The US embassy’s move to Battersea reflects the country’s standing in the world, writes Peter Smisek
Buildings may or may not have the power to convey any explicit messages in their own right – but the location of an embassy is apparently, still, ‘yugely symbolic’ as some might say. It turns out that the old developer adage ‘location, location, location’ is even more important, when it comes to building diplomatic ties and trying to impress foreign governments, than with other real estate.
Take the former American embassy in London: a gilded midmod extravaganza by Eero Saarinen that took up a whole side of Grosvenor Square in the middle of Mayfair, Or, as the US President tweeted in his inimitable style, ‘the best located and finest embassy in London’. Incidentally, the UK version of the Monopoly board agrees, making you wonder if that’s where Trump’s knowledge of Prime Central London comes from. Sadly, neither Wandsworth, Nine Elms, Battersea nor Vauxhall – the neighbourhoods one might reasonably name as the location of the new US embassy – are to be found on the board. Sad!
And so the almost elegant glass-cube by Kieran Timberlake stands stranded on what is very much the wrong side of the Thames in real estate terms, surrounded by dreary New London Vernacular high-rises that, at least if current reports are to be believed, might not actually find buyers any time soon. If that wasn’t enough to make you despair, the hoardings proudly declare: “London is our city, Embassy Gardens is our home, Eg: life, captured on Instagram”.
Still, at least the tube extension is underway, which, as any Londoner knows, instantly makes at least a ‘somewhere’ out of a previous ‘nowhere’. Not exactly a ringing endorsement of a glamorous locale, but it could be worse.
US Embassy in Battersea under construction, image courtesy of David Holt, CC 2.0
If US embassies once purported to be proud beacons of democracy designed by the country’s finest architects, rightfully taking their place among the finest buildings of various global capitals. But with the US continually flexing its muscle on the world stage, the backlash against its symbols abroad began to become increasingly violent. Now, embassies hide behind layers of security measures: fences, soft landscaping, bollard-hedges, moats (though regretfully without sharks or crocodiles) and whatever else they can reasonably call street furniture. You can dress these up as nicely as you like – and the Embassy Perimeter Improvement Concepts and Design Guidelines document published by the US Department of State does present a number of attractive options – but ultimately a moat is a moat, a 3m fence a 3m fence, and soft landscaping is not a workable solution in densely urbanised areas. And so embassies move out to an off-location where there’s room to spread out, hunker down and pull up the drawbridge.
The same thing happened in my adopted home town, The Hague. Here, the American embassy stood in the city centre, flanked by the country’s High Court, across the street from the Ministry of Finance and the Royal Theatre. The Dutch parliament itself was about 5 minutes’ walk away. The building was located on one of the grandest green spaces in town, its rather forbidding appearance courtesy of Marcel Breuer. But in the early noughties, a tall fence and a couple of supposedly temporary police boxes appeared. A few years later, it was concluded that even with this new, wide, unwelcome and unwelcoming perimeter, the embassy simply had to move somewhere with enough space to construct a new Fortress America. Opening later this year, the disappointing edifice is somewhere along a trunk road in Wassenaar, a leafy, but a rather bland suburb. Its immediate neighbour is a gardening centre. The bigger you are, the harder you fall…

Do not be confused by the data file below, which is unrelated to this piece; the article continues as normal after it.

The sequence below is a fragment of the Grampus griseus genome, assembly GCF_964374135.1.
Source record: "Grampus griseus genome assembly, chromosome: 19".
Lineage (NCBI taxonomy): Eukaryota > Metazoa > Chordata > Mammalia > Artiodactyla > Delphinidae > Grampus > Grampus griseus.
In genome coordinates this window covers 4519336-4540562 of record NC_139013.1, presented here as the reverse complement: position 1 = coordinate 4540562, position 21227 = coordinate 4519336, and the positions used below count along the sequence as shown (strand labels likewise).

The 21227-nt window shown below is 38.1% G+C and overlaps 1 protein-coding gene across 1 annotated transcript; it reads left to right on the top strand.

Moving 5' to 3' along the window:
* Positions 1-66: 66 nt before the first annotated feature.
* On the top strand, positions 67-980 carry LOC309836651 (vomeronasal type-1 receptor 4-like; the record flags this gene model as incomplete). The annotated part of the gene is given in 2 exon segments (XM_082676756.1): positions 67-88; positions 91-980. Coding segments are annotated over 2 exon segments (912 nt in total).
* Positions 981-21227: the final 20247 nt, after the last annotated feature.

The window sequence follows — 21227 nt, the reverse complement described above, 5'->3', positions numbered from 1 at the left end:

The United States, after being the world’s sole superpower for the last 25 years, seems unsure about continuing to play this role, hence the spectacular shock of the 2016 election. There are contradictions, of course: Trump wants to put America first, but cannot stand the inevitable the loss of the country’s special status – he wants to have his cake and eat it. It’s not a process that began with him: it was the Obama administration that sold off the Saarinen building to the Qatari Diar to be turned into a luxury hotel.
If those heady days of seemingly benign neoliberalism continued unbroken, president Clinton would have cut the ribbon in January and spoken about how the US embassy has relocated to a new centre of an open, cosmopolitan London, and how her country is dedicated to making the world a better place – just like the embassy’s presence makes Battersea Nine Elms a better place. It may have rung hollow, particularly given how grim Battersea remains, but at least the message would have been positive.
But that’s not the world we live in – Trump, rightly anxious about America’s place in a newly emerging multi-polar world, lashed out to avoid any suggestion of his responsibility for the country’s slowly diminishing international standing. The move of an embassy is only charged with meaning because of the convergence of international politics and the anxieties (or aspirations) of its proprietor. The new US Embassy is off location – but this perception is shaped as much by the president’s insistence that this is the case as by its exclusive but ultimately drab and speculative surroundings. There is a small silver lining however: this should be a call to arms – both for our cities and for our politics – to develop a more grassroots, inclusive and positive version of both.